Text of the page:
10 a.m.

Flickr: smcgee

After breakfast, hop in the rental car or taxi and drive out to the Puerto Vallarta Botanical Gardens, a half hour drive outside the city. Nestled in the Sierra Madre mountains, these beautiful gardens are teeming with rare orchids, hummingbirds, and butterflies. Wander through the sunny gardens. It’s a wonderful way to while away the morning.

1 p.m.

Arrive back in the old town. By this time, you will have worked up a bit of an appetite. Dotted across Puerto Vallarta are little taco stands. Pull up a pew and order a couple of the meat tacos. Little flour tortillas are topped with shredded beef, salsa, chili, fresh cheese, and sauce. It’s going to get messy. There is no way to eat these politely, but they are delicious. Most sell refrescos, icy cold fruit juices. Hungry afterwards? Order another or head for the nearest seafood taco stand.

2 p.m.

After all that food, it’s time for a little rest and relaxation. Head down to Olas Altas or Los Muertos, the two nearest beaches to town, and work on the tan or swim in the sea. The beaches in Puerto Vallarta never get busy, so you’ll always be able to find a private little spot. Have a siesta or cool off in the Pacific Ocean. If you are feeling a little more energetic, you can rent some surf boards or body boards nearby and hit the waves. Alternatively, if you are not a beach dweller, head off the explore the beautiful architecture of the old town.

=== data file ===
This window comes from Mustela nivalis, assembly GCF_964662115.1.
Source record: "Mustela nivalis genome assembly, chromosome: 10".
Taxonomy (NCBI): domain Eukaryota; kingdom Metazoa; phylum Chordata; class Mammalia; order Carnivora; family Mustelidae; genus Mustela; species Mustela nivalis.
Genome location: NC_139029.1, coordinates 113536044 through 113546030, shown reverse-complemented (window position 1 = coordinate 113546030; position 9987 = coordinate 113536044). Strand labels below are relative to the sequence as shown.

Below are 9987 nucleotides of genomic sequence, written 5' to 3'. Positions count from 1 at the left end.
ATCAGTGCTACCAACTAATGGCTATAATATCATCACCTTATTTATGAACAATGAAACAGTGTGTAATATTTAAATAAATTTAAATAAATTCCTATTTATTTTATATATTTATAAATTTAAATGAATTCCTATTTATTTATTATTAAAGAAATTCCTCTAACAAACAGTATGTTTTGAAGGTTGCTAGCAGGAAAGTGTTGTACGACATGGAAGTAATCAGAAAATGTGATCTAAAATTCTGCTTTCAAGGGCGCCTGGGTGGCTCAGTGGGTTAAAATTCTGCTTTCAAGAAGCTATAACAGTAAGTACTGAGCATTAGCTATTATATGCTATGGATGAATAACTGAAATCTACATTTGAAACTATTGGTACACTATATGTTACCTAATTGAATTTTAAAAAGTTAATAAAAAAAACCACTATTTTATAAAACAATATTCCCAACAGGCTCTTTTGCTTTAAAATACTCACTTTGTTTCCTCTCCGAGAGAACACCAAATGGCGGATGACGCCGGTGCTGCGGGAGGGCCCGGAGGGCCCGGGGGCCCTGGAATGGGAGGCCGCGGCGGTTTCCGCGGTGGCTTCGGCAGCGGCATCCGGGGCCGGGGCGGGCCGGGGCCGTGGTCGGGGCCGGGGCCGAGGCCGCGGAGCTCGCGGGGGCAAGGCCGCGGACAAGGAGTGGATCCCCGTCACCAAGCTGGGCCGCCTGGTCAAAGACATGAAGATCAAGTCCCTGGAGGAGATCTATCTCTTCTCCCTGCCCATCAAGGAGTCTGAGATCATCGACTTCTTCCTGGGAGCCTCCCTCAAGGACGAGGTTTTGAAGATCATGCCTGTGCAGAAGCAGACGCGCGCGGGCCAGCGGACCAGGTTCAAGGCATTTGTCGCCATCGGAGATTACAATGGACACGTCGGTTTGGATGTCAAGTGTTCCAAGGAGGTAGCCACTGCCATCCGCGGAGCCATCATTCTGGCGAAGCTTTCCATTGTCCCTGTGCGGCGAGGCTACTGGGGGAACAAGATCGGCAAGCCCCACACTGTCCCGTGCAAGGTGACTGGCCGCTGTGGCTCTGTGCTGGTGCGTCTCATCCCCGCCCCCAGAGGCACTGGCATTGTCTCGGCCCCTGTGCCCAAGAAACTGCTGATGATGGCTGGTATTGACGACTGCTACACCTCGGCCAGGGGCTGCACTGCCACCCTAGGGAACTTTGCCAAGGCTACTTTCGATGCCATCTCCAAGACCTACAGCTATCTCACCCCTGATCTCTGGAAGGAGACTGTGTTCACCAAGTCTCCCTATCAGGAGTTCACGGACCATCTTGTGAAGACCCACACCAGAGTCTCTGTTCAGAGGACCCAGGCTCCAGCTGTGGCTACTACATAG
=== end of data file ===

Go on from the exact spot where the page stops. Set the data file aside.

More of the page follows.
5 p.m.

The Malecon is a series of boardwalks which span a mile or so along the coast. It makes for a beautiful walk as you watch the sun setting and are cooled by the sea breeze. There are some interesting sculptures to see along the way, as well as little shops, bars, and restaurants. Towards the end of the boardwalk, there is a concrete pier underneath which a vendor sells seafood. Pick from the huge pile of fresh oysters, cover in lime juice and chili sauce, bury your feet into the sand and dig in.

8 p.m.

Flickr: sadaqah

Head up to La Palapa Restaurant nearby. Not only does the beachfront restaurant enjoy some particularly good views over the beach and ocean, they also serve up some incredibly fresh seafood from grilled lobster tails, barbecued tuna steaks covered in lime juice, or prawn tacos. The cocktails here are pretty good as well.

10 p.m.